I have to tell you, they’re getting calcium, they’re getting the vitamin C from the strawberries, they’re getting the good nutrients, the good healthy fats from the pecans. That’s not a disaster. It’s a small, kid-friendly sized sundae. It’s a big treat. But, it also has a lot of good nutrition woven in.
With more and more dads in the kitchen these days, do you find that you have men that follow you as well?
Janice: Oh yes, we do. We get email. Greg, from Minnesota, emails us a lot. I think it’s still more women and moms that email us, but we certainly know of a subsection of our fan base that is dads. I know a lot of dads who use our book. Our book is geared towards people who don’t have a high level of culinary knowledge. Our recipes are pretty straightforward. They use everyday items and so I think that that’s something that also appeals to dads who may not be as comfortable in the kitchen.
Janice: Oh yeah. I mean, my parents, their kids are all gone. I have a sister who does not have children who cooks out of our book all the time. She is always emailing me saying, "I tried this recipe. It was great. What should I make for my party on Saturday night? What do you recommend?" It’s a gift that I’ve given to my nieces when they graduate from high school, when they go off to college, and do cooking, and have their own apartment. It’s a good resource for them as well.
If you could get Americans to just make one change to their diet, what would it be?
Liz: I would say eat more fruits and vegetables.
Janice: I would definitely say that. The whole grain thing is really big, too. It’s been shown that people just don’t eat enough whole grains and there are so many great nutrients in whole grains - vitamin E and magnesium and all that important stuff - just eating real food.
Liz: It’s all this processed, packaged stuff that’s killing people - the soft drinks, the juice drinks (which are really not juice), the bags of finely refined starchy, nutritionally dead snack foods that provide no nutrients whatsoever. Eat real food and enjoy.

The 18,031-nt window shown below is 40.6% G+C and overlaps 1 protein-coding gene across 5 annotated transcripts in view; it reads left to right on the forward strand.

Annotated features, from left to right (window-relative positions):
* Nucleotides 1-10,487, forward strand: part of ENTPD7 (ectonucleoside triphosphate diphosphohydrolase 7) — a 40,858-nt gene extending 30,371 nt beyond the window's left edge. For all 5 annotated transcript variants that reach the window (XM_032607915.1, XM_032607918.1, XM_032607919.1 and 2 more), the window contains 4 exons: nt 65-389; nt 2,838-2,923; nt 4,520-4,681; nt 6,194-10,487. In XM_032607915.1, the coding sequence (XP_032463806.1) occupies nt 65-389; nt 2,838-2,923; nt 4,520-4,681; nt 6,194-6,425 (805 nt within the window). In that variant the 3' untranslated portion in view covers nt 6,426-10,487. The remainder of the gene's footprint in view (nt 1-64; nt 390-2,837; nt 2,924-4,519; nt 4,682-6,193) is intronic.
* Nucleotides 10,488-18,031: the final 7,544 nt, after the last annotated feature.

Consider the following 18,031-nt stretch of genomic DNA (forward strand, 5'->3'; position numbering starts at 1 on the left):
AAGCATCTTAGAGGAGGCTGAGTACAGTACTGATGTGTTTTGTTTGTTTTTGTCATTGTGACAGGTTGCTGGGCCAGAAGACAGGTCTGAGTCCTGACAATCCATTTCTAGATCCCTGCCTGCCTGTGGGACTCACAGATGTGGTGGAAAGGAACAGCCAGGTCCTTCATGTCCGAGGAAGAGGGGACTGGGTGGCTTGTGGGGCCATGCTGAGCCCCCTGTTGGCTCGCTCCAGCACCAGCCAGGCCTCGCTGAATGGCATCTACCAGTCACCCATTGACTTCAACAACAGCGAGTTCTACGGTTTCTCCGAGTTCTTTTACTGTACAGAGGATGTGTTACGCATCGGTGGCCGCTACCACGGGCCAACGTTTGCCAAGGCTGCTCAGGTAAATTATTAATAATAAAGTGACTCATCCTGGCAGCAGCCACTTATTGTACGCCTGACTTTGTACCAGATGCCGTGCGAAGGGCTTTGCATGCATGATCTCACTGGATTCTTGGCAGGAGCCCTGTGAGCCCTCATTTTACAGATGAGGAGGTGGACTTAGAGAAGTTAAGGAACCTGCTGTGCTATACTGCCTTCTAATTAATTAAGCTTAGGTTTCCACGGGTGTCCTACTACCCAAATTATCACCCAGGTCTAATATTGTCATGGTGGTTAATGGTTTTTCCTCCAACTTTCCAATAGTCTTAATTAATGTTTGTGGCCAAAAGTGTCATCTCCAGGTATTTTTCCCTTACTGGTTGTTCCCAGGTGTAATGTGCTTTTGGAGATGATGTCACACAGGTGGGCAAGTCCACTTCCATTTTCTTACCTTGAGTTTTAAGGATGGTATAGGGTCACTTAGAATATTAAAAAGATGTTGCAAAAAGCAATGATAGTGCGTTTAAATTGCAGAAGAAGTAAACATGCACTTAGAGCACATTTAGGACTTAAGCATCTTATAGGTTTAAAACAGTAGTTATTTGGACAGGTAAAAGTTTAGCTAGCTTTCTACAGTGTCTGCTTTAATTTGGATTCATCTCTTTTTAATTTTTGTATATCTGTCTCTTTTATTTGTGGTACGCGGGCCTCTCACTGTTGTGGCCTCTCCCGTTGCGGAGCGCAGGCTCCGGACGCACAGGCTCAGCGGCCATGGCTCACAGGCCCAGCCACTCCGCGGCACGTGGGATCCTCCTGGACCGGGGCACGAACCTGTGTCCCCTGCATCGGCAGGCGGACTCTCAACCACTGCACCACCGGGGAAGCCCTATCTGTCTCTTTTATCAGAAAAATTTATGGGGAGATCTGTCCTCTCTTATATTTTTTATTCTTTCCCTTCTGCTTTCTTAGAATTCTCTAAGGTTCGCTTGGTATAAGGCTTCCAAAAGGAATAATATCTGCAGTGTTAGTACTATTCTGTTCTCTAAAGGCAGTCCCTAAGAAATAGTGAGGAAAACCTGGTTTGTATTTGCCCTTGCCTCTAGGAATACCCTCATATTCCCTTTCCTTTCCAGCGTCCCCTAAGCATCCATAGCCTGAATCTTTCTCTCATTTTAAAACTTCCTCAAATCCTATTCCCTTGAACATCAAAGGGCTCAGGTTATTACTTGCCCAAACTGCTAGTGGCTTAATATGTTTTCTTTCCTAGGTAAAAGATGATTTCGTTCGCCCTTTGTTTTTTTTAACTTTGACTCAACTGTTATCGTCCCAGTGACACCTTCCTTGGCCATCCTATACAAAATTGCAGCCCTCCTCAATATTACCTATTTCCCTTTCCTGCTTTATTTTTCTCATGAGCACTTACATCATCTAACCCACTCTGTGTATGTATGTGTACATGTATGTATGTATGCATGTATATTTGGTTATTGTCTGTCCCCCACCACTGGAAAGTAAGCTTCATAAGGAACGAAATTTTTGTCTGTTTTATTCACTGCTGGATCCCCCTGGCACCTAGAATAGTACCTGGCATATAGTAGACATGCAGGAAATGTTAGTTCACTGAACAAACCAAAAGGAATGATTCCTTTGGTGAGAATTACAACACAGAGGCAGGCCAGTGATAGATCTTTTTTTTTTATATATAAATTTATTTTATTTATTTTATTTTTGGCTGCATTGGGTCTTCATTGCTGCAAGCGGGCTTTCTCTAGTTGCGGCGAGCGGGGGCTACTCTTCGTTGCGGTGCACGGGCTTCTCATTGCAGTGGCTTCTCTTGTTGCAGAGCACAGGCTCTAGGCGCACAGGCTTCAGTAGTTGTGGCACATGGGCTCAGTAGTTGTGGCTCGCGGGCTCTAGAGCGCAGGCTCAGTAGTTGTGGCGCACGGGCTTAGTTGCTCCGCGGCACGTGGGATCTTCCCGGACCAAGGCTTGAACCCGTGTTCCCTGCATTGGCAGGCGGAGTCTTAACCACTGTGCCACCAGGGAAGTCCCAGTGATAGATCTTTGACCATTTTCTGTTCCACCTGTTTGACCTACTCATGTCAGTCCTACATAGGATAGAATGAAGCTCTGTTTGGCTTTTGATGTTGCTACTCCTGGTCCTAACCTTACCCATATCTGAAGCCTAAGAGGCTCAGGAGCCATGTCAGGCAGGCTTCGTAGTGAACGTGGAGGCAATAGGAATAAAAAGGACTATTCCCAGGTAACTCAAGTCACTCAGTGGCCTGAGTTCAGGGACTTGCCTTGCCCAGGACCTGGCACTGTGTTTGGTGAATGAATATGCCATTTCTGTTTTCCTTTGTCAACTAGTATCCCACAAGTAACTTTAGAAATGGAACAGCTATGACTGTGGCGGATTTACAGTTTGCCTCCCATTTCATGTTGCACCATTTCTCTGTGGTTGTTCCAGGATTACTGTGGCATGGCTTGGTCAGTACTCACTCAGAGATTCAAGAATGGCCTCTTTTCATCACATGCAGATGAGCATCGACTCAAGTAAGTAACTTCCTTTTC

Janice: Enjoy your food. Sit down and enjoy your food. Eat when you’re hungry; stop when you’re full. What a novel concept!
You’re not a three meal a day person?
Janice: Oh gosh, no. I probably eat 6 meals a day.
Liz: A lot of snacking in between meals.
What are your favorite recipes?
Janice: That’s a good question.
Liz: I would say the one I make the most, probably, is our banana chocolate chip muffins. I have that at home right now. It’s a great snack food. It’s a great little treat.
Janice: I would have to say the Halftime Taco Chili is my family’s favorite. I made it pretty much every Sunday last winter. If there’s a football game, a Patriots game, and we have friends over, it’s a good recipe for a crowd. My girls love it. It’s a great chili recipe.
What’s in there?
Janice: Oh, its got the lean ground beef, a couple of carrots that are shredded up, and its got an onion, crushed tomatoes, black-eyed peas or pinto beans, and its got the hominy (you can use corn if you can’t find hominy, but its really kind of fun with the hominy). Just some spices, chili spices, cumin, a little garlic powder, then you sprinkle some reduced-fat shredded cheddar cheese on the top when you serve it, or a little sour cream for Leah (she’s the sour cream queen). Nobody that I’ve served this to hasn’t raved about this. Honestly, I love it too. I have leftovers for lunch the next day. Don’t dump it into the lunchbox, put it into a thermos first.
If you could interview one person about food, who would it be?
Janice: I would interview Julia Child. That would be kind of hard. I’m just finishing reading her book, My Life in France, and I’ve met her several times. I just think she’s just such a passionate woman and I really would enjoy sitting down and interviewing her.
Liz: I think there’s no one person I would interview, but I would love to interview somebody who came to this country in the 1600’s, literally, because I want to know what it was like when you walked on the shore and looked in the water and saw all that life and looked up in the sky and looked around you: what on earth was it like? I just think that would be amazing.
The reason I say it now (maybe I’ll change my mind next week) is that I’m just finishing up this Mark Kurlansky book, The Big Oyster, which is just fascinating. It’s all about New York and the oystering spree and the Dutch settling the region. I’d heard him on the radio on NPR with Chris Schlesinger (a big chef in the Boston area), and I was just like, "Oh my gosh. I have got to read that book." For a year, I’ve wanted to read it, and I finally did. I would highly recommend it. I’ve always been into history and how food has evolved over the years. It would be so cool to go back in time and talk to one of those people.
Janice: Of course, neither of us could actually do these interviews. Everyone’s dead.